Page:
Getting unstuck...

::image from Teatown Lake Reservation::

Everyone has personal pain. Some hide it and others wear it as a badge to define them, but few of us know how to let it cut us and do its work.

I'm not sure why pain is the instrument of our growing and becoming, but countless poets, theologians and philosophers have written about it. It would appear that we aren't designed to bear it--thus the reason we invent ways to handle it. "Coping mechanisms" if I remember high school psych correctly.

One of the things that was stunning to me in going through marriage boot camp is that we spent four days knowing everybody's pain. The childhood cuts. The longings of the soul. It's a weird thing to be surrounded by people with no masks. No images projected of themselves. Just the people at their core with all their secrets revealed.

And the odd thing is that vulnerability creates likeability...because we can relate. When it all boils down, there is a commonality in humanity...we simply build different scaffolding to support ourselves when those longings of the heart aren't met.

So to the issue at hand...if anger, depression, anesthetics and shame can make us "stuck" then how do we become "unstuck?" Curiously, I think it goes back to the pain. Physically, the job of pain is to tell us something is wrong. What if emotionally, it's job is the same?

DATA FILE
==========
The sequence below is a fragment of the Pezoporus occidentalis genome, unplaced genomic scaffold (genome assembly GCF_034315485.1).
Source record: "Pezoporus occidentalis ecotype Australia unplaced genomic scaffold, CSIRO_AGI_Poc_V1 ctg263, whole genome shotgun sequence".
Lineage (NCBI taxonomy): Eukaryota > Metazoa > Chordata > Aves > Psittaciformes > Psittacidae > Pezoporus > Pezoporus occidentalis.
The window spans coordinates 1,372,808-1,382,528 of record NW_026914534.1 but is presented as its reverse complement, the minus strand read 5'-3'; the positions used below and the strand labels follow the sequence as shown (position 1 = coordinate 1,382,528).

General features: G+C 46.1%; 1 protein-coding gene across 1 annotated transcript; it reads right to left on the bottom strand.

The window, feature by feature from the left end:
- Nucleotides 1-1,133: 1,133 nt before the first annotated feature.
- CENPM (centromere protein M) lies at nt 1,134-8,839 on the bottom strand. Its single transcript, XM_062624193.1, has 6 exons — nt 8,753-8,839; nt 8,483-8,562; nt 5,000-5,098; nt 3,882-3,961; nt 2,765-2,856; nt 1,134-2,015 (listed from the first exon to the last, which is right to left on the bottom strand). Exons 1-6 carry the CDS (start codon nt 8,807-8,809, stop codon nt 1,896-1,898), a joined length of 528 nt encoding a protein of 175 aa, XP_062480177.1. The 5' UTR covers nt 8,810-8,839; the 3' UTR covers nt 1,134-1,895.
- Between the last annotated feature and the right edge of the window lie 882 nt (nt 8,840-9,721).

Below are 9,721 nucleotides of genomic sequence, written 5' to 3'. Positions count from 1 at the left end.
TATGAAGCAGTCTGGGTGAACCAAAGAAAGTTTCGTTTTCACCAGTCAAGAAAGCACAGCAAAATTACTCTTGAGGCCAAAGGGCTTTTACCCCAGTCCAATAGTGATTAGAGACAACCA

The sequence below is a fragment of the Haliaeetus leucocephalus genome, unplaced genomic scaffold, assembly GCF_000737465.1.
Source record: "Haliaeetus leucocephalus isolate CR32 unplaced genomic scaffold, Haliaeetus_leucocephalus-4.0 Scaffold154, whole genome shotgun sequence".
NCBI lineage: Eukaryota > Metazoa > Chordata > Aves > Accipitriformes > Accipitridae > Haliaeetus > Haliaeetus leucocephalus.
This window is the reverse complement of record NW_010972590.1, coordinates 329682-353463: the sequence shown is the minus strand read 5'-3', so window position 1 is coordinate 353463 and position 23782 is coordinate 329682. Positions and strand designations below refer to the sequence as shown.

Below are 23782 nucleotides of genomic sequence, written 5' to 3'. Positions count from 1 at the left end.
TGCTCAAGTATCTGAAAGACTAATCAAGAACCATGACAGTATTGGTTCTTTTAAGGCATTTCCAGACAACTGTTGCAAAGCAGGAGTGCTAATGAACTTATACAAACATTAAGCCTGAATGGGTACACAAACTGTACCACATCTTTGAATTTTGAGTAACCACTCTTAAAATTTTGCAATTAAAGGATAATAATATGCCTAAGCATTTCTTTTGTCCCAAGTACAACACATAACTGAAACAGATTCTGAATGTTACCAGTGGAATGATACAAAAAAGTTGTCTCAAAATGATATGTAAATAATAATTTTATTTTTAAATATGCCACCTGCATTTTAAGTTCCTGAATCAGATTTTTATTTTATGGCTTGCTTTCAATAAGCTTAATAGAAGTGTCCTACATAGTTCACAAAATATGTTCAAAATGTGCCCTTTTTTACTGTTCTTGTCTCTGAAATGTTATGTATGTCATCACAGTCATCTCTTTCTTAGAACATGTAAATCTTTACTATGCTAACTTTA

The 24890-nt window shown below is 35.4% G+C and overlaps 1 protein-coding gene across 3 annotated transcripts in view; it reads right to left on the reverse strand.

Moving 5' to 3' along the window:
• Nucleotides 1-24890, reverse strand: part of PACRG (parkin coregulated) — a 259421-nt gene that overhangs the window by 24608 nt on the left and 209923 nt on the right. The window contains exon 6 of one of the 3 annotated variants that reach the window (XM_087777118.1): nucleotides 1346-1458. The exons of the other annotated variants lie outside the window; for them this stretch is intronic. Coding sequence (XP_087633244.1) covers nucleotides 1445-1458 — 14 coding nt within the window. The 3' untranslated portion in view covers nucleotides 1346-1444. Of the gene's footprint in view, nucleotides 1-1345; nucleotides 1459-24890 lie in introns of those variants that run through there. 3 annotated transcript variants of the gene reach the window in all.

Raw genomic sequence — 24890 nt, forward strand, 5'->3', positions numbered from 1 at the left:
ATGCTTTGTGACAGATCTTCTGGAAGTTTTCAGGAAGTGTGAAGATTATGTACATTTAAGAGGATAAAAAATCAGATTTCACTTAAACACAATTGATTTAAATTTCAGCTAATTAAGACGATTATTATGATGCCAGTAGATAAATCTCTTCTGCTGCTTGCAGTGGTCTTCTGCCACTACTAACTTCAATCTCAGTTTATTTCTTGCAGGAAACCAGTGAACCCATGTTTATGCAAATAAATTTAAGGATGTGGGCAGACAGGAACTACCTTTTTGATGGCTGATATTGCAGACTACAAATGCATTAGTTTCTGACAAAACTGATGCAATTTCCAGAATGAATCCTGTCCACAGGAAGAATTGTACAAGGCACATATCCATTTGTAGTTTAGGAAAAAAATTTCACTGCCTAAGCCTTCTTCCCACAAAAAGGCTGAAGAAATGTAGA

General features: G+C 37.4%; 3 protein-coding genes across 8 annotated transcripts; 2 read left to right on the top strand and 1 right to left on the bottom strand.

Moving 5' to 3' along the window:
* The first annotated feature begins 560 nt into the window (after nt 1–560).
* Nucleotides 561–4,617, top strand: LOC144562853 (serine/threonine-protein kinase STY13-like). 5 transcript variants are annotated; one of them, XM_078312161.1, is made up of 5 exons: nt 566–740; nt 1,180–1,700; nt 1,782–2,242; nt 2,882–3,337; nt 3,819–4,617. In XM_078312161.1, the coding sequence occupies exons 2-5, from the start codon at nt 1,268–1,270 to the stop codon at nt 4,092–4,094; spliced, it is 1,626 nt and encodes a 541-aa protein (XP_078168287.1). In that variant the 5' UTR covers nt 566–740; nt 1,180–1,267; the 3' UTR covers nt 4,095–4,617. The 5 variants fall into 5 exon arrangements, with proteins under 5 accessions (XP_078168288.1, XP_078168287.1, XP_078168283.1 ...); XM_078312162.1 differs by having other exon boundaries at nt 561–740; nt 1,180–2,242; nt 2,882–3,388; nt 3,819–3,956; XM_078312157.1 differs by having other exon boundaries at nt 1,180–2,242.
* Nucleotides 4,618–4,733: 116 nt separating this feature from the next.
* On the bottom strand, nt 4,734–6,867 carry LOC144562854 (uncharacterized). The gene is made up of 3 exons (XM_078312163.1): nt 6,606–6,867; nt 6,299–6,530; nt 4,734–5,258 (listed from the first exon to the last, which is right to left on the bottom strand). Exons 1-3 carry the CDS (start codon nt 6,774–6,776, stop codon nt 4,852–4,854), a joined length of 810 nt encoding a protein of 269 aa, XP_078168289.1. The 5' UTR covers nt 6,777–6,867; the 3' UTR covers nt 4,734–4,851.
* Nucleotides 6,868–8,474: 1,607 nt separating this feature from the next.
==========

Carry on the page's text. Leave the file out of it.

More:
What if when someone says something snarky to you...something that hurts...what if the pain is to alert you that what was said isn't right? What if when a spouse leaves for someone else....because they've "fallen in love"...the pain is to let you know that love doesn't do that?

If pain is an alert system for when things are wrong, then it would seem that in a fallen world there would be emotional pain involved in almost everything.

What if the analogy goes further? If we hurt physically, sometimes the response is immediate (ie. pull your hand back the stove is hot) but other times it is dull. Throbbing. The sign of something more serious. Could it be that emotional pain has similar levels? Sharp...as in "don't hang out with her, she's toxic" or dull...as in "your heart got broken and it never really healed."

It occurs to me that we don't want to listen to our pain. We embrace the energy of anger/indignation, the low emotional bandwidth of depression, the bliss of addiction or the heaviness of shame. Anything to shift away from hurting.

Because, the deep hurts...once you engage them...require time to unravel. They cause you to have to find the lies you've believed about yourself. To practice forgiveness. And perhaps the most demanding of requirements...to allow yourself to open enough so that you could be hurt again.

Which is why we don't seem to mind being stuck.

Except that when we spend too much time stuck, the scenery gets to be the same. And like putting a bandaid on a sucking chest wound, our coping mechanisms only provide the illusion of healing.
© Random Cathy
Maira Gall